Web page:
Changing weather brings new species of birds to New York
If you need proof that climate change has altered the city’s wildlife, look no further than the black vultures soaring above Midtown Manhattan. These towering, bald scavengers have a wingspan of nearly five feet and have traditionally inhabited South America, Central America, and the southern United States.
But the black vulture appears to be here for the foreseeable future, along with 20 or 30 species that have recently expanded their range in New York. As weather patterns have changed, habitats have shrunk, and food supplies have dwindled, the migration patterns of birds have also changed.
“It would have been unheard of,” said Andrew Farnsworth, a researcher at Cornell University’s Ornithology Laboratory, of spotting a black vulture in Manhattan 30 or 40 years ago. Now, more than 300 sightings have been recorded in the city since March 2022, according to the eBird citizen science project run by Cornell. Black vultures are moving north due to milder temperatures and the ability to forage in suburbs closer to the city, Dr Farnsworth said. He estimated that no less than 30 new species have joined the more than 200 species of birds that regularly spend time in the metropolitan area.
Some birds were hurt by all the changes; others seem to adapt. But in a delicately formed ecosystem, the presence of a new species or the disappearance of a species can have cascading impacts on the entire habitat.
Species like the American robin and Canada goose are relatively new to wintering around New York, said David Wiedenfeld, a conservation scientist at the American Bird Conservancy. Because snow cover is less prevalent than it once was, these species can stay further north and feed on the ground even in winter. The populations of these two birds are growing.
In New York Harbor, waders like herons and egrets now have fewer places to go, said Dustin Partridge, director of conservation science for the New York City Audubon Society.
The group has studied waders in the area since 1985 and found that rising sea levels, among other factors, could reduce the small islands that dot the habitat. In 2000, there were 15 active colonies of waders in and around the harbor, according to data from the city of Audubon. In 2022 there were just six, the lowest number on record, Dr Partridge said.
Piping plovers — small, black-eyed shorebirds that nest in the sands of the Rockaways and along other shorelines near the city — face a similar fate. Their habitats are also shrinking and their nests are threatened by storm washouts. But even if global warming is limited to just 1.5 degrees Celsius above pre-industrial levels – the target that scientists say could help avoid the most extreme effects of climate change – the Piping Plover would lose still more than 60% of its summer range along the east coast. Coastline and in the Great Lakes and Great Plains regions, as calculated by the Audubon Society.
Earlier springs could bring further challenges to the birds. Warblers, for example, have historically passed through New York City in their millions along the long spring migration routes from the Caribbean and South America to Canada. In a changing climate, their en route food supply – insects – could peak in population before the arrival of migrating birds, depleting their energy reserves on a long journey.
But at least one warbler can benefit from an earlier spring. A 2013 study found that New Hampshire black-throated blue warblers brooded two broods — double the usual rate in a single season — because they started breeding earlier in the year.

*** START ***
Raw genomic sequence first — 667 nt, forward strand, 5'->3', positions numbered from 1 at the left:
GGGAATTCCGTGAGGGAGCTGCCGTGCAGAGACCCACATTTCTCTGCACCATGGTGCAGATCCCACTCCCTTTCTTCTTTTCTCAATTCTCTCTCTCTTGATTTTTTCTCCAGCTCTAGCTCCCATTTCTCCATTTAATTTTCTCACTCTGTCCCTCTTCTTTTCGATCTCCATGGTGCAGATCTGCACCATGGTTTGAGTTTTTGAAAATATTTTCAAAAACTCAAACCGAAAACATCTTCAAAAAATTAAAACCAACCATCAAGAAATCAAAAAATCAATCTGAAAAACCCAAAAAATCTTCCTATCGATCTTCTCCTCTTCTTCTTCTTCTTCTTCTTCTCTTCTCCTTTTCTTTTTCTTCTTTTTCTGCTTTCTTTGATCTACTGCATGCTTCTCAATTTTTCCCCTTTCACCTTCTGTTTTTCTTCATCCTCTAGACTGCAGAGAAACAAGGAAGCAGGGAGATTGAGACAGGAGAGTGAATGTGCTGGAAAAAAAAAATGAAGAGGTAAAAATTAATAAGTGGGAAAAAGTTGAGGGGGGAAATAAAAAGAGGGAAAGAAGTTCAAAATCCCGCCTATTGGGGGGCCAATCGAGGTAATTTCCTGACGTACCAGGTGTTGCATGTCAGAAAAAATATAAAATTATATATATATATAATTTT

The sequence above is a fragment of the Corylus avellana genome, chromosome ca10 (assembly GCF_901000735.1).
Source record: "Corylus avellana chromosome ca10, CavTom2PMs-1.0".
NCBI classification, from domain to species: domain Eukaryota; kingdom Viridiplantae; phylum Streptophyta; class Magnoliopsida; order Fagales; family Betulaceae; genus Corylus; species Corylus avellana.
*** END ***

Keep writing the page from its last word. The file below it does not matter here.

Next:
A landmark study published in 2019 found that three billion birds disappeared from North America between 1970 and 2019, a decline of around 30% over half a century. Although the study did not investigate the causes of the decline, habitat loss and degradation were cited as major factors, along with cats, collisions and pesticide use. In a Times Opinion article, John W. Fitzpatrick and Peter P. Marra, heads of the Cornell Lab and the Georgetown Environment Initiative, described the findings as “a staggering loss that suggests the very fabric of the North American ecosystem is falling apart.”
Beyond climate change, New York’s birds are most immediately threatened by other human actions; Between 90,000 and 230,000 migrating birds are killed each year in collisions with buildings in New York City, according to the city’s Audubon Society.
Safe places for birds have always been limited in the city. Large green spaces like Central Park, Forest Park and Prospect Park are crucial for food and shelter. But the needs of birds, which can require fallen leaves and branches to stay in place, are often at odds with the well-maintained parks favored by many New Yorkers.
Yet bird-specific conservation has been the subject of municipal legislation in recent years. In 2019, the city council passed Local Law 15, requiring new buildings to be constructed with collision-proof materials. In 2021, the city approved a measure requiring non-essential lights outside city-owned buildings to be turned off at night during important migration times.
The New York City Audubon Society is also pushing lawmakers to extend the ban on alien nighttime lighting to private buildings, and it has also lent its support to the Dark Skies Act, a citywide “extinguished” bill. the state introduced last year, according to Tod Winston, a researcher with the organization.
For Mr. Winston, it is crucial to defend the protection of birds before it is too late. He says the ‘canary in the coal mine’ metaphor is apt when it comes to birds and climate change.
“All of our societies depend on these natural systems of insects, birds, plants in multiple ecosystems across the earth,” Winston said. The changes affecting the birds should serve as a warning, he added, that “people have problems too”.